Kit Toys

Kit Toys

Hi, I'm Joe from I'm a new(ish) dad of one, and I created my website to help people in a similar situation to me. To clarify, that is “being totally at a loss as a father” – seriously, it was an entirely new world to me, as I expect it is to most people.

Anyway, one of the things that has defined our journey into parenthood is our desire to soften our impact on the environment. I have always looked for ways to live greener. We recycle, we do beach cleans (and recycle what we find), we reduce waste, reuse what we can. So what about having kids?

Environmental impact of children

This is something that has come to the fore recently with the publication of a study in the summer which made headlines. The authors suggest four great ways of reducing your personal carbon footprint. These are:

  1. Eat a plant-based diet
  2. Less aeroplane travel
  3. Live car-free
  4. Have one fewer child

These actions are a significant personal investment, indeed they represent a complete lifestyle change, but they do have a much, much greater impact.

Of course, reading this, I thought to myself – one fewer child? That's a big deal – but moving forward, lifestyle changes are going to have to factor into our environmental policy and education.

So, it got me thinking – what other things do I do to offset the impact of having children? These are what I came up with:

1 – Reusable baby wipes

I know from conversations I've had with other parents, the use of disposable baby wipes is still prevalent even among those who are more environmentally conscious.

The problem is that disposable baby wipes are made of plastic fibres. Even so, they are flushed down the toilet, or otherwise they go to landfill.

If they are flushed down the toilet, then they end up on our beaches – the Marine Conservation Society in the United Kingdom found that there is an average of 14.1 wet wipes per 100m on the UK's shores which is astounding.

The alternative is to use reusable baby wipes. I use cotton flannels which I simply soak in water with a little bit of mild castile soap, and that is perfectly adequate. In the long run, it also saves us a lot of money – another bonus.

2 – Reusable nappies

The obvious way to reduce one's impact on the environment when you have a small child or a baby is to use reusable cloth nappies.

Of course, most of these nappies come with an outer wrap which is made from plastic fibres which, during washing, enter the water system – a major drawback, to be sure.

Nonetheless, the environmental impact of reusable nappies may be less than that of disposable nappies.

The outer layer of a disposable nappy is usually made from woven plastic fibres, and sodium polyacrylate or another non-biodegradable polymer forms the absorbent core – both of these are petrochemical products. However, the cotton required to make cloth nappies has an environmental burden of its own. Since one has to opt for one way or the other, I choose reusable nappies.

The environmental benefits of reusable nappies can be further increased by 40% by using them on a second child or by selling them or giving them away to another new parent.

3 – Second hand clothes

Another simple thing that we have done is to buy used clothes from charity shops and thrift stores, second-hand clothes from friends and hand me downs.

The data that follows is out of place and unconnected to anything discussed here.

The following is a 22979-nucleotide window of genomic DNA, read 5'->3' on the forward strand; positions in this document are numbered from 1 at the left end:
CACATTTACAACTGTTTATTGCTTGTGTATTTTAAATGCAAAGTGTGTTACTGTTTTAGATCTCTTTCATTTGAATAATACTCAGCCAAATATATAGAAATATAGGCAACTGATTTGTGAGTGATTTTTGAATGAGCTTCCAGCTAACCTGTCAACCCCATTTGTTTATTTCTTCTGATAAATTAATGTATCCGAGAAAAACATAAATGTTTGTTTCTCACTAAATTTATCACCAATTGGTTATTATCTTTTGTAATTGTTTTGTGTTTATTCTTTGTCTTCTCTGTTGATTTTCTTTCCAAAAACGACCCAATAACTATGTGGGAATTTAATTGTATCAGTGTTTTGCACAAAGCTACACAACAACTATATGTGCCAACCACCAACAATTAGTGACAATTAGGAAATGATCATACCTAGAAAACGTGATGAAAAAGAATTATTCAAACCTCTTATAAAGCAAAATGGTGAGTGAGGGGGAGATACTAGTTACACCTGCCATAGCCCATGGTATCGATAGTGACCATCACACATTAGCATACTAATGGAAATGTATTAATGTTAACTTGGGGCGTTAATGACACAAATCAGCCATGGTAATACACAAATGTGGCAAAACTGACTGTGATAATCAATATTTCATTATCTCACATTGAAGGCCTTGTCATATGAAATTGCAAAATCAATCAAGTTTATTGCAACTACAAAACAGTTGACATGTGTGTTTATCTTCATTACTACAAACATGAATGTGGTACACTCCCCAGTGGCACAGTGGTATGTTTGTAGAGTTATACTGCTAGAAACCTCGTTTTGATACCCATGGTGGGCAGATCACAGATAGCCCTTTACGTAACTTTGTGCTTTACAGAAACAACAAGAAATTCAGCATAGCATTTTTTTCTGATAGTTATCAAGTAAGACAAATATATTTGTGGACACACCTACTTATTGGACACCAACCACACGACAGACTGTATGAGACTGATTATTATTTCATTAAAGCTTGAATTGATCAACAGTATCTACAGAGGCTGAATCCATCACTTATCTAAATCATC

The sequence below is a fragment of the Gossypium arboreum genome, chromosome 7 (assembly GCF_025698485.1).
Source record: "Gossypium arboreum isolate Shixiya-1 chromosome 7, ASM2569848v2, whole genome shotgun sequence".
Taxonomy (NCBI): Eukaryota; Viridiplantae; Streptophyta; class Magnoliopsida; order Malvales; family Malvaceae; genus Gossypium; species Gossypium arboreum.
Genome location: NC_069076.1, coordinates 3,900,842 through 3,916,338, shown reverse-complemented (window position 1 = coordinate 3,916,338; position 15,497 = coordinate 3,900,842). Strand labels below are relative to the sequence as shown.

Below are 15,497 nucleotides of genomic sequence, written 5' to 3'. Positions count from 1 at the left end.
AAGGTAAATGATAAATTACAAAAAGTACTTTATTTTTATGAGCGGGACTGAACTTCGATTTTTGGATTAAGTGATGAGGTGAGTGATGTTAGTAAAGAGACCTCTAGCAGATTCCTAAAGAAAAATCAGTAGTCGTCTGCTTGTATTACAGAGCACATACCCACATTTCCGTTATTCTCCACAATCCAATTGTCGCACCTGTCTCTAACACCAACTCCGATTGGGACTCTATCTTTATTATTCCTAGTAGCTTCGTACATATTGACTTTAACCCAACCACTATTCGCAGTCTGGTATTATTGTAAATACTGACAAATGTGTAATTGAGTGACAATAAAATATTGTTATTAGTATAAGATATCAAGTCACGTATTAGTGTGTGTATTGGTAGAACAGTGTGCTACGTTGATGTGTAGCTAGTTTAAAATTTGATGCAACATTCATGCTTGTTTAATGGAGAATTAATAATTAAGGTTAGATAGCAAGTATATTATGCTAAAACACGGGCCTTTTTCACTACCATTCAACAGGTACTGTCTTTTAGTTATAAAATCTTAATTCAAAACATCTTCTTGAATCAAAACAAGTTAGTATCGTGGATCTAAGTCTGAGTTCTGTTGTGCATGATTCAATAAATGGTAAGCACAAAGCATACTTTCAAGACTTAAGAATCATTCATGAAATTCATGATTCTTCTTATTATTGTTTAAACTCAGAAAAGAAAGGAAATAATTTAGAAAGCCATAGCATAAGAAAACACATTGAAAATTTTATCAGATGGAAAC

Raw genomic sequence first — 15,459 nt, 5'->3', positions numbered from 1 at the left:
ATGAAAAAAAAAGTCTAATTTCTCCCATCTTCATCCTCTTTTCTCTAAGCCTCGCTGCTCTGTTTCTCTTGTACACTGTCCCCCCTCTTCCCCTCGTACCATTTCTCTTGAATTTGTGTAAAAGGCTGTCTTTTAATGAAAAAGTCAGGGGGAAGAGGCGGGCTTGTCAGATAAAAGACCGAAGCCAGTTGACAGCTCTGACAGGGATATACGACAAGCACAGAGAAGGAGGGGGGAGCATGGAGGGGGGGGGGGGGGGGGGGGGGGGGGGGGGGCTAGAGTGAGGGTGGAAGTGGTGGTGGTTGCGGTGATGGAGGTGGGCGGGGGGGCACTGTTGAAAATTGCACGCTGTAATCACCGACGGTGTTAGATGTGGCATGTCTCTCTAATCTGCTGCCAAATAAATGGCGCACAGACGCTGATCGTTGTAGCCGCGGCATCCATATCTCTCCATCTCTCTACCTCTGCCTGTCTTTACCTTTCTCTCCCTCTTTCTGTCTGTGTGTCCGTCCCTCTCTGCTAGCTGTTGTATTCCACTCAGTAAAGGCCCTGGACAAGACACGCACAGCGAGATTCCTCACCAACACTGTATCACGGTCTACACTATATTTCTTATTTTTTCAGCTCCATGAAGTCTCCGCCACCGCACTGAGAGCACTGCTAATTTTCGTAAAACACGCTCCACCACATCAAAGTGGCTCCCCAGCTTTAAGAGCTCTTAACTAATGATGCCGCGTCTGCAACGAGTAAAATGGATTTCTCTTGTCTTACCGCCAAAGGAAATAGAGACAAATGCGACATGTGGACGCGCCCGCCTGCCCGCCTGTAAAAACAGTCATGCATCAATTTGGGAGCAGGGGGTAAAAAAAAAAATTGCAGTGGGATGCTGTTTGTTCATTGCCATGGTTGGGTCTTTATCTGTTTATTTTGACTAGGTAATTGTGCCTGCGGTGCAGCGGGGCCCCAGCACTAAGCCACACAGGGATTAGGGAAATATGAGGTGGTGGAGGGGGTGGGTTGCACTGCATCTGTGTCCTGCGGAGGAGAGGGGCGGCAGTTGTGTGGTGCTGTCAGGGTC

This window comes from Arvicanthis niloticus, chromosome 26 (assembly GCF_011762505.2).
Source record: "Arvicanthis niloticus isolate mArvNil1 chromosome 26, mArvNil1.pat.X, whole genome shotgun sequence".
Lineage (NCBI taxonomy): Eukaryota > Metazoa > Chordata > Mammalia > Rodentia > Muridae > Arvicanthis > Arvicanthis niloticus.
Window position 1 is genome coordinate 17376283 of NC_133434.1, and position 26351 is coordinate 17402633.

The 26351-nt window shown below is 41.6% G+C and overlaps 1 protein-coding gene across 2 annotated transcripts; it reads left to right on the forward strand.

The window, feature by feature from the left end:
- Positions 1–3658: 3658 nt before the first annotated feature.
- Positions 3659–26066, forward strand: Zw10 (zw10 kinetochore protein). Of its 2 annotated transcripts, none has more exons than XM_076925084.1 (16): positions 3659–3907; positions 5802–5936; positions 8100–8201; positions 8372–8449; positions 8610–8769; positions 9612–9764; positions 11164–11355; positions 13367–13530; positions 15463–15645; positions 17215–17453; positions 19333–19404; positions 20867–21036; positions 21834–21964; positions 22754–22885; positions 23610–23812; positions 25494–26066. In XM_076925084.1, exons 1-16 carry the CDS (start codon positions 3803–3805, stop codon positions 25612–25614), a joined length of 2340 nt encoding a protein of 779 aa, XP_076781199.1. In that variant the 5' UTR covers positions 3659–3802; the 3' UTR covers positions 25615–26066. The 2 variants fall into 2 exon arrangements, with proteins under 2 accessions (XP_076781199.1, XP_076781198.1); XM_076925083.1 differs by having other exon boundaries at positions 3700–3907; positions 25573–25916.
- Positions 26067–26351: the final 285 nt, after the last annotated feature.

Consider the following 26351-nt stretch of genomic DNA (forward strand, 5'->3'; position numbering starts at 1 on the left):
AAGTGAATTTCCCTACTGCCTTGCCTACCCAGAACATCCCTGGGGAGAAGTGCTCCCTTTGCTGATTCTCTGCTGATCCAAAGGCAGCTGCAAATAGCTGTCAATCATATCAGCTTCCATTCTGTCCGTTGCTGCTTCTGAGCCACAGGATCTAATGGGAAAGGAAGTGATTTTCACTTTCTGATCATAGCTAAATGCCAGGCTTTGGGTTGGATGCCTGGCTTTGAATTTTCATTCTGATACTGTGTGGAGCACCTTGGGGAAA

This is a very simple yet very effective way of reducing waste and using fewer resources. Besides, you would have to be mad to buy all new clothes for a fast-growing newborn!

This also has the very welcome side effect of saving you quite a lot of money (although you won't be able to keep up with latest fashion trends).

4 – Sell or otherwise pass on clothes and cloth nappies

My fourth suggestion is related to these last couple of points – to sell or otherwise pass on clothes and cloth nappies.

We purchased two bin liners filled with second-hand cloth nappies (don't worry they were clean) and we intend to pass them and as many clothes as we can onto new parents in their turn.

5 – Line dry as much as possible

My final suggestion is not limited only to parents but could apply to anyone: it is to line dry as much as possible.

In the United Kingdom it is not practical to dry all of your laundry on a line outside in the sun but if your climate permits it then is a great idea to save energy.

It is also beneficial to at least occasionally dry your cloth nappies in the sun because UV radiation an antimicrobial effect and the sunlight also helps to bleach out any stains.

You could also dry on a clothes horse or online inside your home, but with the volume of washing that a baby produces it is not practical to do this for all of your laundry.


I have looked into how other people suggest you can be a greener parent, both in books and on the Internet. However, a lot of the suggestions are not very actionable.

They include things like purchasing solar panels and solar water heaters for your home and educating your children on environmental matters.

These things, while important, have a high barrier to entry (solar panels are even more expensive than cloth nappies!) or have a delayed effect. Of course, I will still raise my kids to be environmentally aware, not to be wasteful, and so on – but I wanted things I could do NOW!

Hopefully, these suggestions will give you some ideas of things that you can do right away to make a difference.

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